Childhood's End
 

by Sir Arthur C. Clarke

Our August 2015 selection.

Just as the United States and Russia are about to launch the first rockets to the moon, enormous spaceships carrying "Overlords" appear over the major capitals of the world and begin issuing instructions to mankind. The Overlords do not actually appear on earth&emdash;they send their instructions through the secretary general of the United Nations&emdash;but they back up their orders with nonviolent yet effective demonstrations of great power.

Within a few years, they achieve a dramatic improvement in the course of civilization-although not without resistance from terrorists, religious fanatics, and nationalists. But the resistance is contained, and the real work of the Overlords on earth begins&emdash;the creation of a new race of "wonder children" who represent the next step in evolution for humanity.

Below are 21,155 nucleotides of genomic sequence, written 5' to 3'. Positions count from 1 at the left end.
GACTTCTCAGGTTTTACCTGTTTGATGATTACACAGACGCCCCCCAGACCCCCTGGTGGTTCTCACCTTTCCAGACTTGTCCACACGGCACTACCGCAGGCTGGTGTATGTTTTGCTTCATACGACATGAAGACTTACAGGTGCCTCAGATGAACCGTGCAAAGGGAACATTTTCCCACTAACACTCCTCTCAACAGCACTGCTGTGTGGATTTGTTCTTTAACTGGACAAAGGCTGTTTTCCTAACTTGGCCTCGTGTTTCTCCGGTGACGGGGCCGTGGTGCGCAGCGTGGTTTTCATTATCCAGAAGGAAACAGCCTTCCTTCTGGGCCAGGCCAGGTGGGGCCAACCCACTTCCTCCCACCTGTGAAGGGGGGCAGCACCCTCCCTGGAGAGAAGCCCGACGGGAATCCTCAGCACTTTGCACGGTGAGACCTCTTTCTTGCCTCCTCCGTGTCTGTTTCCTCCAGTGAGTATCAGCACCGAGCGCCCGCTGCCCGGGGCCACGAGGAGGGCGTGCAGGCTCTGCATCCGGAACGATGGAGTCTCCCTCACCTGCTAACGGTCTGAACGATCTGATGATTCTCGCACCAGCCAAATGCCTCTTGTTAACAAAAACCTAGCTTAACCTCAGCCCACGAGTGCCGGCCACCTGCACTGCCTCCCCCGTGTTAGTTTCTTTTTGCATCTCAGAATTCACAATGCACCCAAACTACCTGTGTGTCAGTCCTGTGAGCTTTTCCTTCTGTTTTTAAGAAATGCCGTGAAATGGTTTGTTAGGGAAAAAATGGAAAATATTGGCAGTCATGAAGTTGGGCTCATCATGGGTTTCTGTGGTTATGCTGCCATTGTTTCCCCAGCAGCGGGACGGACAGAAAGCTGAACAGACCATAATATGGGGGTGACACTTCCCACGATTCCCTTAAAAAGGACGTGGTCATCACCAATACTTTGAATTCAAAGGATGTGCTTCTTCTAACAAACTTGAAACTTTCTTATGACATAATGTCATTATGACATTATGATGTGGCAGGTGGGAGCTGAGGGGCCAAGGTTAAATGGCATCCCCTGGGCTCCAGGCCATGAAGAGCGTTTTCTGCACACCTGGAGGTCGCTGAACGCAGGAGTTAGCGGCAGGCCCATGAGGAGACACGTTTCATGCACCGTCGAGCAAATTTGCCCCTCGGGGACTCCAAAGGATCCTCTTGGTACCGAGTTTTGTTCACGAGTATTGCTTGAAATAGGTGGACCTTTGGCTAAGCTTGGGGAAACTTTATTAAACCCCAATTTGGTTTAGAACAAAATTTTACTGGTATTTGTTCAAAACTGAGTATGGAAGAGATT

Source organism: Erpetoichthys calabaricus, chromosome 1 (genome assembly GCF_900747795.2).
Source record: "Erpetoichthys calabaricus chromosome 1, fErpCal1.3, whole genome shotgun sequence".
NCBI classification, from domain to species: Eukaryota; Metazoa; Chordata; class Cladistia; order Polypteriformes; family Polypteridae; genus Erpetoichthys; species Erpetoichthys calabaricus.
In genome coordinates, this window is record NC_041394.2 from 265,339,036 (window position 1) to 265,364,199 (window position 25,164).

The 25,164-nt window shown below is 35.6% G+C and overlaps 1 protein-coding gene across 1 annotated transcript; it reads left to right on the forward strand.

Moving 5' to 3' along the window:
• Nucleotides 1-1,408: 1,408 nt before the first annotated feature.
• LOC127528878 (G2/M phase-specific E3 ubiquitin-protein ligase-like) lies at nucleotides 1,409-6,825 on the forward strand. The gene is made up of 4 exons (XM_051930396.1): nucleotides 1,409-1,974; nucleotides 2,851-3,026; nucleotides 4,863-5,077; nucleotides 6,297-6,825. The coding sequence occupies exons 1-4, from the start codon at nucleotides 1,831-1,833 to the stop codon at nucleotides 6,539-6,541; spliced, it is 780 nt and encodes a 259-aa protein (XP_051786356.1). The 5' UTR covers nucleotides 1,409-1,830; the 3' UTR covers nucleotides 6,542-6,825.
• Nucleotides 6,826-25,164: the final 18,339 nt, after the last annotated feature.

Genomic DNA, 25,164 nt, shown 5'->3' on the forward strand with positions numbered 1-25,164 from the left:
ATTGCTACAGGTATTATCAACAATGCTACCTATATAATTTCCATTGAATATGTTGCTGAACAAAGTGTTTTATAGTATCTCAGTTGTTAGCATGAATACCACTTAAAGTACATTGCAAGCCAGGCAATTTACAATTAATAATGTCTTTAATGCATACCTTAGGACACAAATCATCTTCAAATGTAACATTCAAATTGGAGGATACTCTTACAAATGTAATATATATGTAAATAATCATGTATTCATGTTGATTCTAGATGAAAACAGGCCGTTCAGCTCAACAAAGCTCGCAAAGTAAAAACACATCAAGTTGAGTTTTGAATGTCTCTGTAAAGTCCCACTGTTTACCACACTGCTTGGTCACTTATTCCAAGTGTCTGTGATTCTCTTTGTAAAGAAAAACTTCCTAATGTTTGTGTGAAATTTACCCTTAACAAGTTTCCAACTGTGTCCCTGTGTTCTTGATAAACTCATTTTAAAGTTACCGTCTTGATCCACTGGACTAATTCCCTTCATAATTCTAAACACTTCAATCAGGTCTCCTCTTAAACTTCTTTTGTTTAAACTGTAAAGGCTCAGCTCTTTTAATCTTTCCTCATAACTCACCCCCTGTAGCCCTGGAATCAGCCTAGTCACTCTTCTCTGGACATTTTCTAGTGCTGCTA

These children are far superior to any human&emdash;and are even greater than the Overlords themselves. They have apparently transcended matter and are able to transmute it, which they do, in a scene of fiery transformation.

Childhood's End is a marvelously rich novel which introduces us to several significant themes: the idea that there is a Hierarchy of advanced humans who protect and gUide the development of civilization and humanity; the rebelliousness of humanity toward its own destiny and purpose; and the ultimate transformation of human consciousness, leading to an entirely new race of God-like people.

 
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